In a market environment where bad news is good news, 528,000 new jobs (vs. 250,000 estimates), 3.5% unemployment rate vs. 3.6% estimate, average hourly wage of 0, 5% vs. 0.3% estimate (and prior month revision to 0.4% vs. 0.3%), average work week 34.6% vs. 34.5%, not exactly a bad news. In fact, that sounds like very good news to me.
The problem with good news is that strong job creation is inflationary. Especially with unemployment at 3.5%.
Inflation is the Fed’s number one enemy, which has been reinforced by all the comments from Fed officials this week.
Although employment is a lagging indicator, it is nevertheless a proxy for inflation because workers are still paid, can therefore spend and are not worried.
The decline in commodity prices seen of late can be seen as an additional stimulus for US workers who benefit more from the destruction of demand outside the US and perhaps some shocks from $5 onwards. gallon, which is now under $4 in most places. The strong (US) could get stronger, thanks to the weak (outside the US) driving prices lower. .
As a result, interest rates have risen.
- The 2-year yield is up 19.1 basis points and 35 basis points this week at 3.238%
- The 10-year yield is up 13.7 basis points today and 17.3 basis points for the week at 2.827%
- The 30-year yield is up 9.8 basis points today and 5.4 basis points for the week at 3.066%
That said, yields are still far from the highs of the year:
- The 2-year high is up at $3.454%
- The 10-year high is at 3.497%
- The 30-year high is 3.493%
Nevertheless, rising yields also helped push the USD higher. Although the greenback ended as the strongest of the majors (see ranking from strongest to weakest below), the upside run seen in the first two hours after the decline could not be sustained and the greenback left the highs.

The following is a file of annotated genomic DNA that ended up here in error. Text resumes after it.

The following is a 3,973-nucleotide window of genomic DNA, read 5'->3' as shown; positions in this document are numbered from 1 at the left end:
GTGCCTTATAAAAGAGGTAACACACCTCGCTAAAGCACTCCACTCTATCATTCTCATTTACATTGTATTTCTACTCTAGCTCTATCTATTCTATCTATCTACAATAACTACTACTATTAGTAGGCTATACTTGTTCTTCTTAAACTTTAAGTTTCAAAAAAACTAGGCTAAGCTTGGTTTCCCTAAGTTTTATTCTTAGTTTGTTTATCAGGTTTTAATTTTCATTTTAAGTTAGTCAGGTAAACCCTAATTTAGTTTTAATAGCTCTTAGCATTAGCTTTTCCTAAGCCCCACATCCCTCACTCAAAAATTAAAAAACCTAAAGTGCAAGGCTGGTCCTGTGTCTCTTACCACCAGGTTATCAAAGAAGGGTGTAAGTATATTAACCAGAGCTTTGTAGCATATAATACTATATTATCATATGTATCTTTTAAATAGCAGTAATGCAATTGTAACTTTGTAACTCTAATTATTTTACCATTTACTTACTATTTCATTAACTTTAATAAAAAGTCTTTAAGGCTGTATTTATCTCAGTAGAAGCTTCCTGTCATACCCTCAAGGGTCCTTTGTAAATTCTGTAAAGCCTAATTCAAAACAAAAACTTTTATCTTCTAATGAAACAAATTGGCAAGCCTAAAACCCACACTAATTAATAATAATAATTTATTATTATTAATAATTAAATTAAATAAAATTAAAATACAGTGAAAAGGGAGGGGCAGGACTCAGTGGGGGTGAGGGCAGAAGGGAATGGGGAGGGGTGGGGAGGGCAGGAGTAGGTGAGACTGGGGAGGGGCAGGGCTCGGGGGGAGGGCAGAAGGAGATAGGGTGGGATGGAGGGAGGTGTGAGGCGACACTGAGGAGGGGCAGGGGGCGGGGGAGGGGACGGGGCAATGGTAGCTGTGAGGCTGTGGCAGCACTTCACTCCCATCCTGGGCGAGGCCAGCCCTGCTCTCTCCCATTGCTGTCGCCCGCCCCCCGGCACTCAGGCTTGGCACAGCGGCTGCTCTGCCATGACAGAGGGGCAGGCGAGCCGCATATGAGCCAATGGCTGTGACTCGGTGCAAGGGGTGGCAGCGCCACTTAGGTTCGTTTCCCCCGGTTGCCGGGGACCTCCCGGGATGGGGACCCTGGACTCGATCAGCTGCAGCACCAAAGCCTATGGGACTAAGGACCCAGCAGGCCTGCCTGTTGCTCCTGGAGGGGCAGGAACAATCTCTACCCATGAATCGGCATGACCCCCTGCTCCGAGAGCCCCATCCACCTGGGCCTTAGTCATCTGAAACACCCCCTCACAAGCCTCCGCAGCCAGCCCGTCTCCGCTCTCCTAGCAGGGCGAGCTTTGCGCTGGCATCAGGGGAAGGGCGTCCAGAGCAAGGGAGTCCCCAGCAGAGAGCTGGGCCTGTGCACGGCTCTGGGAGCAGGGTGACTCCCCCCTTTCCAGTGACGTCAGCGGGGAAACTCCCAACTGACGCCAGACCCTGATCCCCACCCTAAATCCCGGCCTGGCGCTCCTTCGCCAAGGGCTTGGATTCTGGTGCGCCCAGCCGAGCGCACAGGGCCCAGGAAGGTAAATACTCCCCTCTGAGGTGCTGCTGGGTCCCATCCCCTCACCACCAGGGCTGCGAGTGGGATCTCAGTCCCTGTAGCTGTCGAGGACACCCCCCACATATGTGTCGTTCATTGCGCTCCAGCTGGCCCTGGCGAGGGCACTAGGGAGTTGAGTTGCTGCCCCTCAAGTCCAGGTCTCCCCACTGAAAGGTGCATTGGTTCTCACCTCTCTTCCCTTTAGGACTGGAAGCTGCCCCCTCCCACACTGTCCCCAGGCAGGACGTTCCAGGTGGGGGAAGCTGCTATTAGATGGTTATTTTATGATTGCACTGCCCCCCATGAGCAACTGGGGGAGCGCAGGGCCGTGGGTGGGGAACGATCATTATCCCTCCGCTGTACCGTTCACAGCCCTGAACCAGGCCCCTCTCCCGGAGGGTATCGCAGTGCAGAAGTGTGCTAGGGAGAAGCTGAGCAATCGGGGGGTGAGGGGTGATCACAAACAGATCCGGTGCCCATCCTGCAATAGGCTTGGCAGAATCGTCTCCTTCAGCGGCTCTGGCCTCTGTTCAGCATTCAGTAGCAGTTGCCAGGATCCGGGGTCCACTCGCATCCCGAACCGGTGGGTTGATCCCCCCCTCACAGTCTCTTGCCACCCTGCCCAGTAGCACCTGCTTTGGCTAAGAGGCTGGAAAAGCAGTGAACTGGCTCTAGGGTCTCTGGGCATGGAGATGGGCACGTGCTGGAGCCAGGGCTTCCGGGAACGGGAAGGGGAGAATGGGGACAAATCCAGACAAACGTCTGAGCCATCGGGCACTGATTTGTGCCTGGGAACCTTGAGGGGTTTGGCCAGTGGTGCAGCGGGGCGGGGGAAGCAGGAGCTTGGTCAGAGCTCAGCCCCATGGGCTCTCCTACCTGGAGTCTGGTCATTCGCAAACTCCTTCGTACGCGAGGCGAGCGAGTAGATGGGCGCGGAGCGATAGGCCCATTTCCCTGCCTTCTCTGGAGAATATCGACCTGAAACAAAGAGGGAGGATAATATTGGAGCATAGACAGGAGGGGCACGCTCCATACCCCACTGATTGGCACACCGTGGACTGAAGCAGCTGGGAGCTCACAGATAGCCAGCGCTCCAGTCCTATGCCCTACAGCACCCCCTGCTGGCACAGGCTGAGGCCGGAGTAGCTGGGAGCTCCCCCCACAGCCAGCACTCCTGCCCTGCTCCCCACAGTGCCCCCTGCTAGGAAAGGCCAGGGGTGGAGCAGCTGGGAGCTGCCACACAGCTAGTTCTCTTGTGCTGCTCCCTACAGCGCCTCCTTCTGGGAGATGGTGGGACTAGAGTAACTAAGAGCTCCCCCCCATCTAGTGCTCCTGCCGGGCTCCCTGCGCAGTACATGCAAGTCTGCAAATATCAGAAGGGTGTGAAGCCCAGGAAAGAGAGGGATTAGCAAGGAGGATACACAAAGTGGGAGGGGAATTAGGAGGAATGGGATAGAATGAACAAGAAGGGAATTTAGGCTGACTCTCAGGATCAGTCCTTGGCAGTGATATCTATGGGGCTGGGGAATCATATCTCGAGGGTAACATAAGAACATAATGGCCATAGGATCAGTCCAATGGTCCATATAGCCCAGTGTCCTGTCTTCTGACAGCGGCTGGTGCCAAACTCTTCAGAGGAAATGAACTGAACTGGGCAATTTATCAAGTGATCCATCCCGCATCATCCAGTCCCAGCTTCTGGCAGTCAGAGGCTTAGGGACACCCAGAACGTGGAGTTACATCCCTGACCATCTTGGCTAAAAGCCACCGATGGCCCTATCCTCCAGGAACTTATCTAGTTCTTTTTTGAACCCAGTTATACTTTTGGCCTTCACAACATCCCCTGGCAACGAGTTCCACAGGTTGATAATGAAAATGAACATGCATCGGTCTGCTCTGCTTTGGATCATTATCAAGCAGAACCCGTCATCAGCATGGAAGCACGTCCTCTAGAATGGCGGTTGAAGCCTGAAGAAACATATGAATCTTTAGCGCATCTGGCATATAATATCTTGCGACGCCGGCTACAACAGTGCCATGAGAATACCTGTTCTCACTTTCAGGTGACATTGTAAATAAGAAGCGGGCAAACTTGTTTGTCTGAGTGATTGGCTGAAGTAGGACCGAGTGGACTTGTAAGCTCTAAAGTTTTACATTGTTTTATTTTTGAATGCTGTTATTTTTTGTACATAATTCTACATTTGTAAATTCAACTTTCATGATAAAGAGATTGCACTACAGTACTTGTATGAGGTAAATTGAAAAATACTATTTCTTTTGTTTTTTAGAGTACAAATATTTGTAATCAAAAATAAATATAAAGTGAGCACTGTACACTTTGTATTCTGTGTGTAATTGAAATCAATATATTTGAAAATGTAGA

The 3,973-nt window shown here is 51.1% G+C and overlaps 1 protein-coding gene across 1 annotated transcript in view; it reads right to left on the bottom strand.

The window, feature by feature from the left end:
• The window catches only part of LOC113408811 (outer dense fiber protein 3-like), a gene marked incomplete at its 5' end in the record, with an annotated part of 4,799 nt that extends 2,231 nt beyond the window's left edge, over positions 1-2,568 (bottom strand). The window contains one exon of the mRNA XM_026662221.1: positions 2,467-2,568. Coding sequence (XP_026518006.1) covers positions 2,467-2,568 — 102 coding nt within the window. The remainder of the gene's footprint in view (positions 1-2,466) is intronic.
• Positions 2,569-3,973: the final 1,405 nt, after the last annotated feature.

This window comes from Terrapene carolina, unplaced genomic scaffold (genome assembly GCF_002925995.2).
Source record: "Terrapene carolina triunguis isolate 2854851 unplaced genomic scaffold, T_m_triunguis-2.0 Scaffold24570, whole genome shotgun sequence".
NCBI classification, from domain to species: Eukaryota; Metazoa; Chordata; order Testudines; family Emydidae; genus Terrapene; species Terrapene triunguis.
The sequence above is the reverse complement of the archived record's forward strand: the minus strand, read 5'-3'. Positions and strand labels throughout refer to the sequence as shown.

Slowing the rise, was the stock market rebound. After opening lower with the Nasdaq down around -200 points, a rally ensued, leading to gains in all three indexes at one point. Granted, the gains were all – or most – returned before another rally took the Dow into positive territory at the close, the S&P nearly unchanged, and the Nasdaq (which still benefited from a gain of 2.1% for the week), where it ended. down just 0.5% (at the low, the index was down -1.53%). Snatching victory from the jaws of defeat.
Now markets have yet to break through the CPI next week, with more Fedspeak.
If Fed officials were warning of tougher policy ahead, what will they say next after +528,000?
Moreover, if the markets are not behaving in their eyes (and they can look at the market and say that our fear of inflation is even higher), they can seek to accelerate the sale of bonds, by pushing themselves same rates, taking it out of the scum of the market, balancing the balance sheet and ensuring that the fattened calf does not grow.
They still have this card in hand. Remember that while bad times required the Fed to buy bonds, good times should require bond sales.
There are other chapters of this book that have not yet been written.
Thank you for your support this week. We really appreciate you and have a safe and fun weekend.